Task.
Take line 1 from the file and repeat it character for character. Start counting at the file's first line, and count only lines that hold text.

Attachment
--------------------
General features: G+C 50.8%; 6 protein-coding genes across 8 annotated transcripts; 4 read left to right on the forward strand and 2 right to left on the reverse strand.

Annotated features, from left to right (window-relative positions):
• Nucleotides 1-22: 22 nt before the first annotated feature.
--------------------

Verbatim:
General features: G+C 50.8%; 6 protein-coding genes across 8 annotated transcripts; 4 read left to right on the forward strand and 2 right to left on the reverse strand.